Classic French Chocolate Profiteroles, my favorite dessert ever, is made of delicate chouquettes (puffs), filled with Chantilly cream, and topped with a luscious dark chocolate ganache, assembled in a mound. Today, the Eat the World train is stopping in France.
Song of the day: I Want a Little Sugar In My Bowl, Nina Simone.
If you ask me what dessert I associate with my birthday, it all comes down to two amazing European delights, both involving chocolate: the Austrian Sacher Torte, and the French Profiteroles.
Yes, you got that right, never in my birthdays I had (or wanted) a layered and frosted cake, but mainly, if there was ever a party (because most of the time I was traveling), it was one of these two cakes.
A classic chocolate Profiteroles is also the dessert I would choose to bring to a friend's house when invited for dinner, or for my brother's birthday if I was in charge of the cake. Always store-bought in one of the many pasticcerie in Rome, ordered to be made fresh, and a very popular choice. Store bought until today. And, although time-consuming and pretty laborious, it was an absolute pleasure to make and I am going to replicate it as much as I can.
Thanks to the wonderful group Eat the World and this month's recipe challenge. I had a clear idea of what I wanted to make since I heard that the next country for our challenge was the winner of the World Cup, France, precisely. Loreto had to step aside on this one, but he was pretty happy with my choice and couldn't wait to taste my dessert.
Many of you might call them cream puffs, but for me, they are and will always be the Classic French Profiteroles, which were introduced in France by the Italian Caterina de’ Medici, wife of Henry II of France, who brought from Tuscany several recipes and one of his chefs, the famous Popelini who, in 1540, invented the pate à choux (choux pastry) and this type of dessert, Profiteroles.
Last year I took a baking class on pate à choux at the famous Duchess Atélier here in Edmonton. I enjoyed every minute of it and it really helped me master this type of dough, which is a bit tricky, but nothing that isn't impossible to make.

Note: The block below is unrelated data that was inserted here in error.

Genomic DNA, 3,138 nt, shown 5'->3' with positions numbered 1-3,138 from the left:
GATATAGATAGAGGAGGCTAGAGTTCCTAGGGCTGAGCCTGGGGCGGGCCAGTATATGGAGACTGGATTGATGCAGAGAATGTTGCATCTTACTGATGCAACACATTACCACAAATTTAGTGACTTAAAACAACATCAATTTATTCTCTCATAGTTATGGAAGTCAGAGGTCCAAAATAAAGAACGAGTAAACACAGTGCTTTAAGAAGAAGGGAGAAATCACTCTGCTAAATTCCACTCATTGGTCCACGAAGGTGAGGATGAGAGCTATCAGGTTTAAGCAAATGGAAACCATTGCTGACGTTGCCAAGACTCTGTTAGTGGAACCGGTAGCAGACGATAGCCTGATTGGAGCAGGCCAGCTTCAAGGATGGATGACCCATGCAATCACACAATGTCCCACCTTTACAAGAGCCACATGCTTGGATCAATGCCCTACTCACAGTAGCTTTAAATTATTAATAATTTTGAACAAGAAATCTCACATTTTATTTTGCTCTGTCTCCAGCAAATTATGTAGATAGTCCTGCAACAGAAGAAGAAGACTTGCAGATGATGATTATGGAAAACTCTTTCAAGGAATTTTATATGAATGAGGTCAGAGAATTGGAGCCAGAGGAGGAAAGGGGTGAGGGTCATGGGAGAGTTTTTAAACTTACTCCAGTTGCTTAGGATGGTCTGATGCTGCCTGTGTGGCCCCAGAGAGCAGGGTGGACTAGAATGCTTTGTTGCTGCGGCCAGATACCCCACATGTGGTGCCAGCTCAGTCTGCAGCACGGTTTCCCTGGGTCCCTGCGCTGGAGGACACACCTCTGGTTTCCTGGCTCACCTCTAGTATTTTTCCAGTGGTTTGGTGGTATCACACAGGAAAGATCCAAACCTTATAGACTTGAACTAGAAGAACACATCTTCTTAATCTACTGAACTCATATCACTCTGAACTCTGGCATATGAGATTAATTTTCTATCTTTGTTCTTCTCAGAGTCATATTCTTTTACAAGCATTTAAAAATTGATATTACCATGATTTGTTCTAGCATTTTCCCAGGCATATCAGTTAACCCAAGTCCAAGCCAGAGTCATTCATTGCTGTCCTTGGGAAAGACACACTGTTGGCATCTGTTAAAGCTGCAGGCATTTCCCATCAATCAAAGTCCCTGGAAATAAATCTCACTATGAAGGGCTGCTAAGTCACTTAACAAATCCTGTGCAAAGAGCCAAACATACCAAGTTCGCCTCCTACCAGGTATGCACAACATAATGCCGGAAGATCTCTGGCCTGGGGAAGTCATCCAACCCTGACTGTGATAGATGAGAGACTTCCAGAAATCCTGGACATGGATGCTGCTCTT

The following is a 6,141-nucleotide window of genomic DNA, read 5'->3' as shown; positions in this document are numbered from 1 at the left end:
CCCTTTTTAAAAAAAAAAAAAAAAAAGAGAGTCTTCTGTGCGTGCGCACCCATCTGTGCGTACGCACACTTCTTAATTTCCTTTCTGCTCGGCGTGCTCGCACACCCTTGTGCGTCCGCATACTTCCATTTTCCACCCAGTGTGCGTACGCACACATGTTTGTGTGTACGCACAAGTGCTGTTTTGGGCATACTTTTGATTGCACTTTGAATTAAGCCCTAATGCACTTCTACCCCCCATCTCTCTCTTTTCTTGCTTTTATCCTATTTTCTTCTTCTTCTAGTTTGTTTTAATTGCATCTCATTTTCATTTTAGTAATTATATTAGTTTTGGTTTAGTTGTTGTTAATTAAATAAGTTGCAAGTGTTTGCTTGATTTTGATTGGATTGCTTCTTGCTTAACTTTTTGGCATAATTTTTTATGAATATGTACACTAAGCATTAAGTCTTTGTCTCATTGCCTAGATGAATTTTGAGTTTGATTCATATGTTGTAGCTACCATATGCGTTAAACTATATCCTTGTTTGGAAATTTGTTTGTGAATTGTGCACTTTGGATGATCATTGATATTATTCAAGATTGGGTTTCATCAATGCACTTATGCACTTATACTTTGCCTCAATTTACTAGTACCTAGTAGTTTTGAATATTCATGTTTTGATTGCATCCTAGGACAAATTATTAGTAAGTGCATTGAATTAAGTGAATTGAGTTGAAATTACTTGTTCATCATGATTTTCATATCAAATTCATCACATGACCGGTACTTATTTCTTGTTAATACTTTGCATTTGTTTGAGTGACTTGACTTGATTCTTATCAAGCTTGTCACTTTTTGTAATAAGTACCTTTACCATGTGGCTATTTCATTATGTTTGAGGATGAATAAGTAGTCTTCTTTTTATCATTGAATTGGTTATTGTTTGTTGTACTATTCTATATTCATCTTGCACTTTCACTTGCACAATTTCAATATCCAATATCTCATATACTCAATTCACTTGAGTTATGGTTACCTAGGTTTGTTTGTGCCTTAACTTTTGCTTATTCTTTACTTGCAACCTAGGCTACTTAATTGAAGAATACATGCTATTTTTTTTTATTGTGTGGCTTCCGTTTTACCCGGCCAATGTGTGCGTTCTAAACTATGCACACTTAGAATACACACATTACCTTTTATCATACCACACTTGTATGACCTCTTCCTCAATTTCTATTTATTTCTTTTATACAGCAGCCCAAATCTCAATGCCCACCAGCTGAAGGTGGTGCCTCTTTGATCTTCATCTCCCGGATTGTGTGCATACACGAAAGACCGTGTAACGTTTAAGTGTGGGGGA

Hope the following pictures of the preparation and the detailed recipe which follows will help you and inspire you to make choux pastry, that can be also used to make éclairs or the savory gougères, or the Italian Zeppole di San Giuseppe. All absolutely delicious, in my opinion.
Pate à choux
Pate à choux starts on the stove, with milk, water, butter, salt and sugar melting, then you add the flour and mix vigorously with a flat wooden spoon for about 4 minutes until it dries out a bit and pulls away from the sides of the pan. Then you transfer it to the bowl of a stand mixer, where you add the eggs, one at a time, and you end up with a thick custard-like consistency.
Next step, you pipe the dough onto a parchment paper, in circles, then smoothen the tops with a mix of egg yolk/whipping cream, and bake in the oven where they puff up and turn a beautiful golden color. At this point, I am already envisioning my Profiteroles...
No, you're not done yet. There's the Chantilly cream to make, whipping the heavy cream with icing sugar and vanilla (bean or extract), and the chocolate to melt with dark chocolate (my choice), whipping cream, and a touch of honey.
The Classic French Chocolate Profiteroles is coming to life. You have filled the chouquettes with Chantilly cream, dipped the tops in chocolate, arranged them in a nice mound on a serving platter. Finish it off with few tufts of Chantilly cream here and there, always a nice touch.
Everybody has its own way of serving a Profiteroles. You can cut into it like a cake, or separate the chouquettes and plate them with some whipped cream on the side. Different are also the ways of eating a Profiteroles. Some use a fork and break into it, others grab it by hand and bite in, but my lovely husband pops the whole cream puff in his mouth, and I love to watch his face as it explodes in his mouth.
Because that is the pleasure of a Profiteroles, it combines a lovely delicate pastry, a rich dark chocolate coating, and a fabulously light and velvety cream all in one mouthful.
Song of the day: I Want a Little Sugar In My Bowl, Nina Simone.Print
For the chouquettes (makes about 30 x 1.5-inch chouquettes). Recipe from the Duchess cookbook:
- 95 g milk (I used 2%)
- 95 g water
- 87 g unsalted butter
- ½ tsp salt
- ½ tsp sugar
- 105 g all-purpose flour
- 3 large organic eggs
- 1 large egg yolk, for the top
- 1 tsp whipping cream, for the top
For the Chantilly Cream:
- 400 g whipping cream
- 25 g icing sugar